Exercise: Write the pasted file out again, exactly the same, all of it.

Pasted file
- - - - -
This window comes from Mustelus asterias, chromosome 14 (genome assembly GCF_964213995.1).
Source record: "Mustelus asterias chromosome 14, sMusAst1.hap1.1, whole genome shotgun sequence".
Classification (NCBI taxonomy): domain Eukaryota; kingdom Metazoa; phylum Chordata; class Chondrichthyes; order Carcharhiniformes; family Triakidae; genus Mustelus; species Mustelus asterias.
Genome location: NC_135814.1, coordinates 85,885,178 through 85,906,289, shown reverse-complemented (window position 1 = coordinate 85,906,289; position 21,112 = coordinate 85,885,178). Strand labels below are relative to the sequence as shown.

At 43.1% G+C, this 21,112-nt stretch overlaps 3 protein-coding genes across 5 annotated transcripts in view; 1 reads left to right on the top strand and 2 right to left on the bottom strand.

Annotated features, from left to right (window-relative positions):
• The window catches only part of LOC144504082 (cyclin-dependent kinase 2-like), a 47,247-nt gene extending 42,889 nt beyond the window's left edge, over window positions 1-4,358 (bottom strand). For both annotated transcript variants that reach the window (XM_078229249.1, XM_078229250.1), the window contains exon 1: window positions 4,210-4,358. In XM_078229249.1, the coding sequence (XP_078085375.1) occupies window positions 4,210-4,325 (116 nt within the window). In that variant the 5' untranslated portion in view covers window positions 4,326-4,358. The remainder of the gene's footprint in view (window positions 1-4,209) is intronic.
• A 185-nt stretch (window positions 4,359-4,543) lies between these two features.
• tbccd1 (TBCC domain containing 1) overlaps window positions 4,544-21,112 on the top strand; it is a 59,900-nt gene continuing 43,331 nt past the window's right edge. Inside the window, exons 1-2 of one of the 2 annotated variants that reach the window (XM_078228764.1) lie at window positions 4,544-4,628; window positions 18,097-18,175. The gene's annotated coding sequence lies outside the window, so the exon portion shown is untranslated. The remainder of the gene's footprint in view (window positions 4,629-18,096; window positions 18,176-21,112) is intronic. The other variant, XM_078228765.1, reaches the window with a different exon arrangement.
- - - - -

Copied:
This window comes from Mustelus asterias, chromosome 14 (genome assembly GCF_964213995.1).
Source record: "Mustelus asterias chromosome 14, sMusAst1.hap1.1, whole genome shotgun sequence".
Classification (NCBI taxonomy): domain Eukaryota; kingdom Metazoa; phylum Chordata; class Chondrichthyes; order Carcharhiniformes; family Triakidae; genus Mustelus; species Mustelus asterias.
Genome location: NC_135814.1, coordinates 85,885,178 through 85,906,289, shown reverse-complemented (window position 1 = coordinate 85,906,289; position 21,112 = coordinate 85,885,178). Strand labels below are relative to the sequence as shown.

At 43.1% G+C, this 21,112-nt stretch overlaps 3 protein-coding genes across 5 annotated transcripts in view; 1 reads left to right on the top strand and 2 right to left on the bottom strand.

Annotated features, from left to right (window-relative positions):
• The window catches only part of LOC144504082 (cyclin-dependent kinase 2-like), a 47,247-nt gene extending 42,889 nt beyond the window's left edge, over window positions 1-4,358 (bottom strand). For both annotated transcript variants that reach the window (XM_078229249.1, XM_078229250.1), the window contains exon 1: window positions 4,210-4,358. In XM_078229249.1, the coding sequence (XP_078085375.1) occupies window positions 4,210-4,325 (116 nt within the window). In that variant the 5' untranslated portion in view covers window positions 4,326-4,358. The remainder of the gene's footprint in view (window positions 1-4,209) is intronic.
• A 185-nt stretch (window positions 4,359-4,543) lies between these two features.
• tbccd1 (TBCC domain containing 1) overlaps window positions 4,544-21,112 on the top strand; it is a 59,900-nt gene continuing 43,331 nt past the window's right edge. Inside the window, exons 1-2 of one of the 2 annotated variants that reach the window (XM_078228764.1) lie at window positions 4,544-4,628; window positions 18,097-18,175. The gene's annotated coding sequence lies outside the window, so the exon portion shown is untranslated. The remainder of the gene's footprint in view (window positions 4,629-18,096; window positions 18,176-21,112) is intronic. The other variant, XM_078228765.1, reaches the window with a different exon arrangement.